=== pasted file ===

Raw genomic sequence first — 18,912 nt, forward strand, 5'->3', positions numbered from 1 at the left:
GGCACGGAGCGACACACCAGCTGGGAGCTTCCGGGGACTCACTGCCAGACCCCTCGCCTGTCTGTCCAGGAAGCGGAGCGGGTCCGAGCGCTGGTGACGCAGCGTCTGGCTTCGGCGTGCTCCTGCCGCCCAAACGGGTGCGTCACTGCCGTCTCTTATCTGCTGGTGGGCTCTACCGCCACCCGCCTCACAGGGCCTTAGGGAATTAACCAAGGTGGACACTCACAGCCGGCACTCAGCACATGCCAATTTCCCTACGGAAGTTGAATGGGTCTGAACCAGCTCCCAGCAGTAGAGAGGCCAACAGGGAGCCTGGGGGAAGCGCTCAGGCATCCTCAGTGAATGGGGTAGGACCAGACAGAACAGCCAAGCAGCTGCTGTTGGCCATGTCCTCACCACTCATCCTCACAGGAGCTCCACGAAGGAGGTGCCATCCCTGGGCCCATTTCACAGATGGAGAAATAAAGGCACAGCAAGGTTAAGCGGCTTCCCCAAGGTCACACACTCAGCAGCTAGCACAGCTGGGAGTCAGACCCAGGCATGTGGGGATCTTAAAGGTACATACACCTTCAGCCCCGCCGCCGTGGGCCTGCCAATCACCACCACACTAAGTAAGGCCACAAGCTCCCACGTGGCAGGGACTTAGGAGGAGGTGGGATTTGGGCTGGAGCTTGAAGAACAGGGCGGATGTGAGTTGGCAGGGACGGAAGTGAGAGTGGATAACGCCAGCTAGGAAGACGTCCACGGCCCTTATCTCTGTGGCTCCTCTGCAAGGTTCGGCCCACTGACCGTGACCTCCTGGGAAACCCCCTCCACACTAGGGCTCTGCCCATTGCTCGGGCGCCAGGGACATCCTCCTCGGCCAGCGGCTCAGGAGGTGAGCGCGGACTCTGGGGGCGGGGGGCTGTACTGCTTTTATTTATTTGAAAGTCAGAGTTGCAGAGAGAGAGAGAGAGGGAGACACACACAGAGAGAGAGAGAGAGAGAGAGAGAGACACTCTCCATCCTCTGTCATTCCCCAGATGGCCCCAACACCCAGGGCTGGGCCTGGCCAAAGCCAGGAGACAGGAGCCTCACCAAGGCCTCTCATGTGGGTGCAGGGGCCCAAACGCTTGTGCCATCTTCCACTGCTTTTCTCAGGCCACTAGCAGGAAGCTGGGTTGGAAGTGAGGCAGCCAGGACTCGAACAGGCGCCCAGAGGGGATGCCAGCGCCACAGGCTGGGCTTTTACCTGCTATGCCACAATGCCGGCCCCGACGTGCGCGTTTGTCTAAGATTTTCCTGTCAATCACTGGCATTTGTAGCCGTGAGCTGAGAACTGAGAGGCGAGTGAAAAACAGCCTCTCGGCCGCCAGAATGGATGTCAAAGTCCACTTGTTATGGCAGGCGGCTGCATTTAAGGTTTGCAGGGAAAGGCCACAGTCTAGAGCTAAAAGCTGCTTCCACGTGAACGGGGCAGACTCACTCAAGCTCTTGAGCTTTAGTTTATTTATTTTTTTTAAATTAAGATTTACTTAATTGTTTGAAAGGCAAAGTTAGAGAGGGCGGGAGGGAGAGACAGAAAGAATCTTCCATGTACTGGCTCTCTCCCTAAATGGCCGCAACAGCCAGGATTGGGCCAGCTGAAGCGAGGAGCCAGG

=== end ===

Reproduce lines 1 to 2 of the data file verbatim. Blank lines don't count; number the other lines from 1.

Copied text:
Raw genomic sequence first — 18,912 nt, forward strand, 5'->3', positions numbered from 1 at the left:
GGCACGGAGCGACACACCAGCTGGGAGCTTCCGGGGACTCACTGCCAGACCCCTCGCCTGTCTGTCCAGGAAGCGGAGCGGGTCCGAGCGCTGGTGACGCAGCGTCTGGCTTCGGCGTGCTCCTGCCGCCCAAACGGGTGCGTCACTGCCGTCTCTTATCTGCTGGTGGGCTCTACCGCCACCCGCCTCACAGGGCCTTAGGGAATTAACCAAGGTGGACACTCACAGCCGGCACTCAGCACATGCCAATTTCCCTACGGAAGTTGAATGGGTCTGAACCAGCTCCCAGCAGTAGAGAGGCCAACAGGGAGCCTGGGGGAAGCGCTCAGGCATCCTCAGTGAATGGGGTAGGACCAGACAGAACAGCCAAGCAGCTGCTGTTGGCCATGTCCTCACCACTCATCCTCACAGGAGCTCCACGAAGGAGGTGCCATCCCTGGGCCCATTTCACAGATGGAGAAATAAAGGCACAGCAAGGTTAAGCGGCTTCCCCAAGGTCACACACTCAGCAGCTAGCACAGCTGGGAGTCAGACCCAGGCATGTGGGGATCTTAAAGGTACATACACCTTCAGCCCCGCCGCCGTGGGCCTGCCAATCACCACCACACTAAGTAAGGCCACAAGCTCCCACGTGGCAGGGACTTAGGAGGAGGTGGGATTTGGGCTGGAGCTTGAAGAACAGGGCGGATGTGAGTTGGCAGGGACGGAAGTGAGAGTGGATAACGCCAGCTAGGAAGACGTCCACGGCCCTTATCTCTGTGGCTCCTCTGCAAGGTTCGGCCCACTGACCGTGACCTCCTGGGAAACCCCCTCCACACTAGGGCTCTGCCCATTGCTCGGGCGCCAGGGACATCCTCCTCGGCCAGCGGCTCAGGAGGTGAGCGCGGACTCTGGGGGCGGGGGGCTGTACTGCTTTTATTTATTTGAAAGTCAGAGTTGCAGAGAGAGAGAGAGAGGGAGACACACACAGAGAGAGAGAGAGAGAGAGAGAGAGACACTCTCCATCCTCTGTCATTCCCCAGATGGCCCCAACACCCAGGGCTGGGCCTGGCCAAAGCCAGGAGACAGGAGCCTCACCAAGGCCTCTCATGTGGGTGCAGGGGCCCAAACGCTTGTGCCATCTTCCACTGCTTTTCTCAGGCCACTAGCAGGAAGCTGGGTTGGAAGTGAGGCAGCCAGGACTCGAACAGGCGCCCAGAGGGGATGCCAGCGCCACAGGCTGGGCTTTTACCTGCTATGCCACAATGCCGGCCCCGACGTGCGCGTTTGTCTAAGATTTTCCTGTCAATCACTGGCATTTGTAGCCGTGAGCTGAGAACTGAGAGGCGAGTGAAAAACAGCCTCTCGGCCGCCAGAATGGATGTCAAAGTCCACTTGTTATGGCAGGCGGCTGCATTTAAGGTTTGCAGGGAAAGGCCACAGTCTAGAGCTAAAAGCTGCTTCCACGTGAACGGGGCAGACTCACTCAAGCTCTTGAGCTTTAGTTTATTTATTTTTTTTAAATTAAGATTTACTTAATTGTTTGAAAGGCAAAGTTAGAGAGGGCGGGAGGGAGAGACAGAAAGAATCTTCCATGTACTGGCTCTCTCCCTAAATGGCCGCAACAGCCAGGATTGGGCCAGCTGAAGCGAGGAGCCAGG